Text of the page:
Royal Court, London – until 28 February 2017
Seeing Caryl Churchill in the audience this week for debbie tucker green’s latest is to be reminded of the enormous influence and legacy Churchill has bequeathed, is bequeathing to British theatre.
Perhaps more than anyone else of her generation, tucker green feels like the immediate inheritor of the Churchillian mantle when it comes to theatrical form, language, vision and eloquence. What you take away from her enigmatically teasingly entitled `a profoundly affectionate, passionate devotion to someone (-noun) – could this be love we’re talking about?! – is not so much what tucker green is saying as the way she is saying it.
First we’re ushered into what at first sight appears to be a variation on a classroom. We sit, like pupils, upright, on white stools. A slim acting platform is surrounded on three sides by greenish-grey walls on which the actors from time to time scrawl a line, a circle. Hieroglyphics of a tenuous nature, only after watching for an hour or so, do you come to realise those scrawled lines and circles could, possibly, resemble the outlines of house, a floor plan. Or maybe the head-rest of a bed. Then again, concentric, overlapping circles, an ovum and sperm co-mingling.
As always with tucker green – as with Churchill – there are multiple ways of seeing, interpreting. But love is somewhere enshrined. And family. So too, in large letters, the non-communication that co-exists amongst the loving of another. The inability to adequately express looms large in tucker green’s work, and it is monumental here.
A & B clearly love each other. But words fail constantly, fall away, uncompleted on a roller-coaster ride of changing, elliptical encounters covering love, disappointment, devotion, animosity and death.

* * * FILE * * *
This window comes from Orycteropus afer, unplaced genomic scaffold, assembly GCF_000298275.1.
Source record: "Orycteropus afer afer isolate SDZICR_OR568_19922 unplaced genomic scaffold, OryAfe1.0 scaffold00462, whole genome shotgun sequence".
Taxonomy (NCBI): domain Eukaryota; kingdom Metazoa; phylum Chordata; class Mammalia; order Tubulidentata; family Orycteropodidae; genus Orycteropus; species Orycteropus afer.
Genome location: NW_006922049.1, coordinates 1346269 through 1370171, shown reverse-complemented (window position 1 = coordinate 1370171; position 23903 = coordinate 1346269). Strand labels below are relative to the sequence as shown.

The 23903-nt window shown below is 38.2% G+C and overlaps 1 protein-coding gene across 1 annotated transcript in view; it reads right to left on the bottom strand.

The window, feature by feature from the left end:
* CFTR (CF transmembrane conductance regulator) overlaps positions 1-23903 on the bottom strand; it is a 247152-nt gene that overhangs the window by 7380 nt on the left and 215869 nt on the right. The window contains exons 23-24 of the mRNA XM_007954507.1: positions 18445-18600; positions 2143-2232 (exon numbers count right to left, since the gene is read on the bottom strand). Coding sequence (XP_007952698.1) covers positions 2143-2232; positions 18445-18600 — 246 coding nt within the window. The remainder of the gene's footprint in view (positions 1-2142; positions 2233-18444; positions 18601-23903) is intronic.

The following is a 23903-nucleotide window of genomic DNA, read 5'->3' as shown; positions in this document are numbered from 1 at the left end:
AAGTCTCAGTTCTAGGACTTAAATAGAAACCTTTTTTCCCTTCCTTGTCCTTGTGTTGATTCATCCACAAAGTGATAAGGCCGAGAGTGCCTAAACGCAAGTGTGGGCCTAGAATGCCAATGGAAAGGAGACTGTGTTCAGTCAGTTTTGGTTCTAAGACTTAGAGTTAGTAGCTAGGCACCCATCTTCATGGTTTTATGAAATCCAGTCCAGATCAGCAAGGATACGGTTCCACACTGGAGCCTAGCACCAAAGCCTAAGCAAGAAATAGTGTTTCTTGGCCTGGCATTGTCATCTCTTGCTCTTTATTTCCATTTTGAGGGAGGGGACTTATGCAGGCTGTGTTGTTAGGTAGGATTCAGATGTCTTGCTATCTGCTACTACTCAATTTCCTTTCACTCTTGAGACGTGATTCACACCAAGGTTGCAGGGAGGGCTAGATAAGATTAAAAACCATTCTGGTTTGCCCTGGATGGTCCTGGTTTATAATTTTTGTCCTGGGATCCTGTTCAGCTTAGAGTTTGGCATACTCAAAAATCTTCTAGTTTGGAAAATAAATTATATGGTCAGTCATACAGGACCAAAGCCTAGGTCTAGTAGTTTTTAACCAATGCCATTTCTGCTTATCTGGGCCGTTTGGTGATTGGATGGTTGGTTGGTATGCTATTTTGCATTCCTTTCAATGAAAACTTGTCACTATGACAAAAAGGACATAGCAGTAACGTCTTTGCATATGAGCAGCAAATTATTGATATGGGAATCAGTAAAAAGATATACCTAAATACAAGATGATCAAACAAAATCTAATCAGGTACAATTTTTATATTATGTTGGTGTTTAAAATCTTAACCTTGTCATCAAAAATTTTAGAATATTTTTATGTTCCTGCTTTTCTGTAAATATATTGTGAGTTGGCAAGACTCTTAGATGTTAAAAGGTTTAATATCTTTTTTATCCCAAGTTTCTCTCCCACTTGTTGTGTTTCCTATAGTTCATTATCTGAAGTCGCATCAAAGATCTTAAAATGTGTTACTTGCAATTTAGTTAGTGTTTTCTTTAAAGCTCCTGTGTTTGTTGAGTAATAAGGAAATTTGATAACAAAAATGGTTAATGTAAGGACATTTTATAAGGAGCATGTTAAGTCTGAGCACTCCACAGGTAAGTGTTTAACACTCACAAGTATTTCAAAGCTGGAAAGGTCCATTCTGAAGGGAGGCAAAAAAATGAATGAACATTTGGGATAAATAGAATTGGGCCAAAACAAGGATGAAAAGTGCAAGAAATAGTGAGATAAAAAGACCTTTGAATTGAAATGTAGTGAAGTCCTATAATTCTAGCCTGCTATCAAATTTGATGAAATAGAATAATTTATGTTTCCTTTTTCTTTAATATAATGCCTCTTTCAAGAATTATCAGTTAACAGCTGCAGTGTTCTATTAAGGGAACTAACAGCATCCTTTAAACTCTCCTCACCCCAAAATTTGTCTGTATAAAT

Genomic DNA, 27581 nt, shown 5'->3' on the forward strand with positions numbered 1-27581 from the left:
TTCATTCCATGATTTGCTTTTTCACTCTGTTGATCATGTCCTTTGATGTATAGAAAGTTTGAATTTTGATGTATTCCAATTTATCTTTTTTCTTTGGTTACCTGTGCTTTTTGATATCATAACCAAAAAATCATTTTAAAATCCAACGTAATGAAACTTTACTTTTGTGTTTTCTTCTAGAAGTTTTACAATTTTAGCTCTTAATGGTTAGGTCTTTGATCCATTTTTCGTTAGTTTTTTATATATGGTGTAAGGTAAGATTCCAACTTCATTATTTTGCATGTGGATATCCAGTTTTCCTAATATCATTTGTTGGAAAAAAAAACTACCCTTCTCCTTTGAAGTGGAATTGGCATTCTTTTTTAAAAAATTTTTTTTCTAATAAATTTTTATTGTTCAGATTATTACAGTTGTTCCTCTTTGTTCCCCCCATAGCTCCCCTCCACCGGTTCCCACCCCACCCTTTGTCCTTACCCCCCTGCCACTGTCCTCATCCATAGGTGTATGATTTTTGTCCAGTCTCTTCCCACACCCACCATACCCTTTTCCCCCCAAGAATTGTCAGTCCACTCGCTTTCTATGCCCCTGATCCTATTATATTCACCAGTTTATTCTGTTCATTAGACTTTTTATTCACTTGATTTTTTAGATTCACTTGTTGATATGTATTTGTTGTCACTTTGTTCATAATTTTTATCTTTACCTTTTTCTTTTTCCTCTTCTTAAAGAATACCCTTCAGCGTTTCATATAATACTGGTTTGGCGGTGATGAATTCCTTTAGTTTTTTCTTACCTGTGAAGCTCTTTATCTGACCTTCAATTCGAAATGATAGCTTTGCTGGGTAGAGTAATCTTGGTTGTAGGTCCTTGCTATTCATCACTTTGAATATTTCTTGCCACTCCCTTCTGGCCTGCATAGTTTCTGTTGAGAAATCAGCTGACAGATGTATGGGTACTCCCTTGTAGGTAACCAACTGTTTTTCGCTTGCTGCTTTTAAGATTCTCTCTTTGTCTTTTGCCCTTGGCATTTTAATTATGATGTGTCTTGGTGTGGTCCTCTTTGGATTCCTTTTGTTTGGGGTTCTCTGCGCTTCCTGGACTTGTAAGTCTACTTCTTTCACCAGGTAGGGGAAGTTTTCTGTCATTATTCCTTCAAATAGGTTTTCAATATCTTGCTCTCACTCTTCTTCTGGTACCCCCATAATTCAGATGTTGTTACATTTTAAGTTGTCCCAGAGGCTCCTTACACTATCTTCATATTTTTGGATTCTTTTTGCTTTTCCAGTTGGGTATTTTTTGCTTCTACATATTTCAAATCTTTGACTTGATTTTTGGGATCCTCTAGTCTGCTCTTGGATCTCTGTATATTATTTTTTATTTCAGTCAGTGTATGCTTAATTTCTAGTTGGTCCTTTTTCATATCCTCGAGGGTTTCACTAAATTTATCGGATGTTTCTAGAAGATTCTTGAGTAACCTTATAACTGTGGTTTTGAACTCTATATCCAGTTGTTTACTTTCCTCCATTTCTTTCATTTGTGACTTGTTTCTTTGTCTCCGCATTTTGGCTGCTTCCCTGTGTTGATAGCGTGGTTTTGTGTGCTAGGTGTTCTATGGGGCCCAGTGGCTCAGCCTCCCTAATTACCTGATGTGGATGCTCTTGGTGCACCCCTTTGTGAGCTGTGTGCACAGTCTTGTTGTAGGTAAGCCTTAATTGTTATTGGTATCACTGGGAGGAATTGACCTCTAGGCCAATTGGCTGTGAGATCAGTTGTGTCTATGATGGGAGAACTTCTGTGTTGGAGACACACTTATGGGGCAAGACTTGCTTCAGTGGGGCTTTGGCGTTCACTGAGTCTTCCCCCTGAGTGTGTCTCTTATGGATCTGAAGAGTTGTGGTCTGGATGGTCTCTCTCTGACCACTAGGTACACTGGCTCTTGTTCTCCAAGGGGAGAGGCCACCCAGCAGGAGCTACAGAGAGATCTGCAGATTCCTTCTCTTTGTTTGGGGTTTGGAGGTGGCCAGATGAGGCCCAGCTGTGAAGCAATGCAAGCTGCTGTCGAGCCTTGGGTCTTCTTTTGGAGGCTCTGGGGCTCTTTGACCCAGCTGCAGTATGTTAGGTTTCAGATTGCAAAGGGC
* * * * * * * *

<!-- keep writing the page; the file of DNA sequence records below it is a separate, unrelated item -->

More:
Only on re-reading the text did I come to realise too, that bereavement hung in the air like a shroud, attaching itself to A & B, haunting perhaps Meera Syal’s Woman and Gary Beadle’s Man and investing his later relationship with Shvorne Marks’ Young Woman – the daughter of A & B – with added meaning.
But it is Gershwyn Eustache Jnr and Lashana Lynch as A & B who dominate two thirds of the proceedings, he muscular, bewildered, she by turns exasperated and spikey. tucker green, director as well as writer, demands a great deal from her performers and like Nathaniel Martello White’s Torn, in this same space last September, they deliver magnificent performances for her.
An exploration and examination then of love from many different, conflicting angles and fashionable as I know it is for writers to direct their own work these days, I couldn’t help wondering if another director might have drawn out even more. Minimalism can have its limitations.